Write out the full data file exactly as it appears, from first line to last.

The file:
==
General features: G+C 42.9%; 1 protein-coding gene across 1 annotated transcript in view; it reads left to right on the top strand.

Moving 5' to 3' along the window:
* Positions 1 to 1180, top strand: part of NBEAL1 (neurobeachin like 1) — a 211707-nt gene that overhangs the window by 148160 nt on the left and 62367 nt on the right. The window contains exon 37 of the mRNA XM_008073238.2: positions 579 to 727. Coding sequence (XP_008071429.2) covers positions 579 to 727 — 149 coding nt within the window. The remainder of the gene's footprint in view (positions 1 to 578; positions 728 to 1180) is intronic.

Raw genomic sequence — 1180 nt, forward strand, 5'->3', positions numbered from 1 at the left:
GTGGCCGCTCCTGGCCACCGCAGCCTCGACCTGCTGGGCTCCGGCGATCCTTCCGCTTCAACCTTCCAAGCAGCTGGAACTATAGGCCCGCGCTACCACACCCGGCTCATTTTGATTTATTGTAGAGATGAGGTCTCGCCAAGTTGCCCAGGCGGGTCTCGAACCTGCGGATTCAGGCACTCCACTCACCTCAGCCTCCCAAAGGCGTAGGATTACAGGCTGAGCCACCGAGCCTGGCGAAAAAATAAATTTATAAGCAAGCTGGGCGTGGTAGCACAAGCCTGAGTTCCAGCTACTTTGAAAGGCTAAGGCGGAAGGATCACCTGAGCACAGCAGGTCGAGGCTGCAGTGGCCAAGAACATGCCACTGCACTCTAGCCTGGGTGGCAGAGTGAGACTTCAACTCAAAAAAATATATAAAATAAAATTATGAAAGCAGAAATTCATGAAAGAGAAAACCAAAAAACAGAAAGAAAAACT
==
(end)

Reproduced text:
General features: G+C 42.9%; 1 protein-coding gene across 1 annotated transcript in view; it reads left to right on the top strand.

Moving 5' to 3' along the window:
* Positions 1 to 1180, top strand: part of NBEAL1 (neurobeachin like 1) — a 211707-nt gene that overhangs the window by 148160 nt on the left and 62367 nt on the right. The window contains exon 37 of the mRNA XM_008073238.2: positions 579 to 727. Coding sequence (XP_008071429.2) covers positions 579 to 727 — 149 coding nt within the window. The remainder of the gene's footprint in view (positions 1 to 578; positions 728 to 1180) is intronic.

Raw genomic sequence — 1180 nt, forward strand, 5'->3', positions numbered from 1 at the left:
GTGGCCGCTCCTGGCCACCGCAGCCTCGACCTGCTGGGCTCCGGCGATCCTTCCGCTTCAACCTTCCAAGCAGCTGGAACTATAGGCCCGCGCTACCACACCCGGCTCATTTTGATTTATTGTAGAGATGAGGTCTCGCCAAGTTGCCCAGGCGGGTCTCGAACCTGCGGATTCAGGCACTCCACTCACCTCAGCCTCCCAAAGGCGTAGGATTACAGGCTGAGCCACCGAGCCTGGCGAAAAAATAAATTTATAAGCAAGCTGGGCGTGGTAGCACAAGCCTGAGTTCCAGCTACTTTGAAAGGCTAAGGCGGAAGGATCACCTGAGCACAGCAGGTCGAGGCTGCAGTGGCCAAGAACATGCCACTGCACTCTAGCCTGGGTGGCAGAGTGAGACTTCAACTCAAAAAAATATATAAAATAAAATTATGAAAGCAGAAATTCATGAAAGAGAAAACCAAAAAACAGAAAGAAAAACT